Well Being

This Is Why You Should Work Out: Aging Muscles In Triathletes vs. Sedentary People

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The above images are quadriceps MRI scans of a 74-year-old sedentary man, and a 74-year-old male triathlete. The difference in muscle mass is astounding, and according to a new study, they're proof that you don't have to lose muscle mass as you age. Pretty good reason to work out, right?

The study, published in the journal Physician and Sports Medicine (found via Jay Parkinson), investigated whether muscle atrophy actually happens because of aging, or because of lack of exercise. The researchers found that most other studies observe sedentary adults, so they took a look at both sedentary adults and masters athletes (“high-level recreational athletes” between the ages of 40 and 81 who exercise four to five times per week). They measured their muscles through health tests, body composition tests, and MRIs of several major muscle groups, including the quadriceps pictured above.

Not only is the difference between sedentary and athletic muscle mass impressive; it's also impressive to see how little muscle mass seems to change over time in the masters athletes. Look at the quadriceps MRIs of the same 70-year-old pictured above, compared to a 40-year-old masters athlete:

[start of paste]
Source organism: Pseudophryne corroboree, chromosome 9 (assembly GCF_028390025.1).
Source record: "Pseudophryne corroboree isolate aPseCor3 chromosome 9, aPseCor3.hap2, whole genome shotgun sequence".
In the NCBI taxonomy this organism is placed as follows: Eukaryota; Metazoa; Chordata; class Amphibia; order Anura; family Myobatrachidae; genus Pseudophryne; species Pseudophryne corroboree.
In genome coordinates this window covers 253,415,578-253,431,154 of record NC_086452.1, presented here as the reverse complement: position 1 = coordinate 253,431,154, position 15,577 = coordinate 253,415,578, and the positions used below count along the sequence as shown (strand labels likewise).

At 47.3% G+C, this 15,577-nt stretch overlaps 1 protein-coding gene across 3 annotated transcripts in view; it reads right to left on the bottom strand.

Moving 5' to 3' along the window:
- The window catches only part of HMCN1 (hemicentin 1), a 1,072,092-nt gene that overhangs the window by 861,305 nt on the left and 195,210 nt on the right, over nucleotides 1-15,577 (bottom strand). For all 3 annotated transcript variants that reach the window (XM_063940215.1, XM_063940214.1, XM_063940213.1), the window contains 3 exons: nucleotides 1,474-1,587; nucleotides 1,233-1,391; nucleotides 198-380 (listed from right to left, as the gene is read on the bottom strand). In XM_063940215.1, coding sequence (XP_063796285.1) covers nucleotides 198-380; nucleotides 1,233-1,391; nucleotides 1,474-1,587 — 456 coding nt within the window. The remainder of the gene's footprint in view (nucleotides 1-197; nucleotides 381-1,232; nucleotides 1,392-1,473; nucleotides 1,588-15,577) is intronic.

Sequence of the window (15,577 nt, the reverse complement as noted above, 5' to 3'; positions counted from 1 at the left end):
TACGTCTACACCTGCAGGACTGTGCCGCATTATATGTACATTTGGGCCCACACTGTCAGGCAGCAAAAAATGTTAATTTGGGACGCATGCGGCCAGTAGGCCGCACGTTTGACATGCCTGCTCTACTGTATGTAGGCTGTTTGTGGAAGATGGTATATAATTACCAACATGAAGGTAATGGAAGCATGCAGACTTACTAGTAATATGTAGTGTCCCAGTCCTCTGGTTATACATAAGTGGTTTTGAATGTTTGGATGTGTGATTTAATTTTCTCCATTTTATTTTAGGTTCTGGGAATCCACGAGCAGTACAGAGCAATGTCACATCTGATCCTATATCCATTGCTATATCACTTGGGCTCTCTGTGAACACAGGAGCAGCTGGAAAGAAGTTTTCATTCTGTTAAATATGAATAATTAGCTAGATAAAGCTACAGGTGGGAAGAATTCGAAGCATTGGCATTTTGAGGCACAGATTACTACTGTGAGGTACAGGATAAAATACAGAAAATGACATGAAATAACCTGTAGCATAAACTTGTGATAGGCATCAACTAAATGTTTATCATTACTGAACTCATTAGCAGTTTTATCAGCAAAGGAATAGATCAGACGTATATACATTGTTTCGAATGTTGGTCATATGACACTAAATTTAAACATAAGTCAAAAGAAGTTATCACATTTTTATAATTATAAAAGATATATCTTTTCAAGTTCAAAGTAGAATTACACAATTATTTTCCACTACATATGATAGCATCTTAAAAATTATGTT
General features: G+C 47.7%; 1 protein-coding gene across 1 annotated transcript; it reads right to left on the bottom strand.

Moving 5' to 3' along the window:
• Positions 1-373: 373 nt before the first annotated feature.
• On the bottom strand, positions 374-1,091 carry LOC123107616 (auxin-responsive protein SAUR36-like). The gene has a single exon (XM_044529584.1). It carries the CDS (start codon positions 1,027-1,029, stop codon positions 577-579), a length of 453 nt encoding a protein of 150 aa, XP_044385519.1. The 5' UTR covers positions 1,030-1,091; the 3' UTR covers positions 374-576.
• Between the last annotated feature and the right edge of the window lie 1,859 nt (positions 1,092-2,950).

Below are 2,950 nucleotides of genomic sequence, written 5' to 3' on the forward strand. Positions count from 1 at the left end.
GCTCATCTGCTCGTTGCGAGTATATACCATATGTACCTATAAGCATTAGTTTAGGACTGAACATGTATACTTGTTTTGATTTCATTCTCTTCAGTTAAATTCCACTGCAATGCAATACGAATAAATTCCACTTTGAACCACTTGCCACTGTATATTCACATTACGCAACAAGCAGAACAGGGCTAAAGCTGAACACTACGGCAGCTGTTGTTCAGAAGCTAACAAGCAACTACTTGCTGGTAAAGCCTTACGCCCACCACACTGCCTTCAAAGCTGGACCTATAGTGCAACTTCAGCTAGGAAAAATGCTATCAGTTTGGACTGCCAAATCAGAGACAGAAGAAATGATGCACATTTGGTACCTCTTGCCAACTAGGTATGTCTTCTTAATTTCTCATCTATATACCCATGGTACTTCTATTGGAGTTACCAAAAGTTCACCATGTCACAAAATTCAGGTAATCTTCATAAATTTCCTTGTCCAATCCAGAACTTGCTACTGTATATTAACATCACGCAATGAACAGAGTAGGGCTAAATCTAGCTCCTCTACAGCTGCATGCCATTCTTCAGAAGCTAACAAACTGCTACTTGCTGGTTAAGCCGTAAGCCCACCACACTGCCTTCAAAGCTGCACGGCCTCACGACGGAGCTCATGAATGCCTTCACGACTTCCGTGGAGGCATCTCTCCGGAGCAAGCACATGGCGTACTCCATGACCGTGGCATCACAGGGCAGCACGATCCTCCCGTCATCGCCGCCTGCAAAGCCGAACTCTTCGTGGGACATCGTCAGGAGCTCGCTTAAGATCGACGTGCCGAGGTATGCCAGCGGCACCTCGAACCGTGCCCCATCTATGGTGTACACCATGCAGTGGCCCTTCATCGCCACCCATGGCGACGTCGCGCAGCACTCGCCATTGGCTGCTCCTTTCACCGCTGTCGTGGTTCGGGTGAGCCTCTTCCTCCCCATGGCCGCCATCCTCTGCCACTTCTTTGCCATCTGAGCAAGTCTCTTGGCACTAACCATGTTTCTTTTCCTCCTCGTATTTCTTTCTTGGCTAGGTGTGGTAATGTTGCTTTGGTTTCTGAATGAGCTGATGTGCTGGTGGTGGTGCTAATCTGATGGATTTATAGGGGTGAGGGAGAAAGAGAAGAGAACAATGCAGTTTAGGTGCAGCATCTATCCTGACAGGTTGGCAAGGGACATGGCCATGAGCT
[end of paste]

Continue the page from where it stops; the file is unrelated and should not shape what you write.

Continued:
40 year old vs 70 year old

In an ideal world, we would be looking at the same person's muscles over time, but these are two different peoples'. Still, it's pretty impressive to see what little difference aging seems to make in muscle mass for people who remain extremely active as they grow old.

Researchers conclude in the study abstract that aging doesn't have to mean muscle atrophy at all, if you use your muscles:

This study contradicts the common observation that muscle mass and strength decline as a function of aging alone. Instead, these declines may signal the effect of chronic disuse rather than muscle aging…This maintenance of muscle mass and strength may decrease or eliminate the falls, functional decline, and loss of independence that are commonly seen in aging adults.

This is why you should work out.

Photos: The Physician and Sports Medicine Journal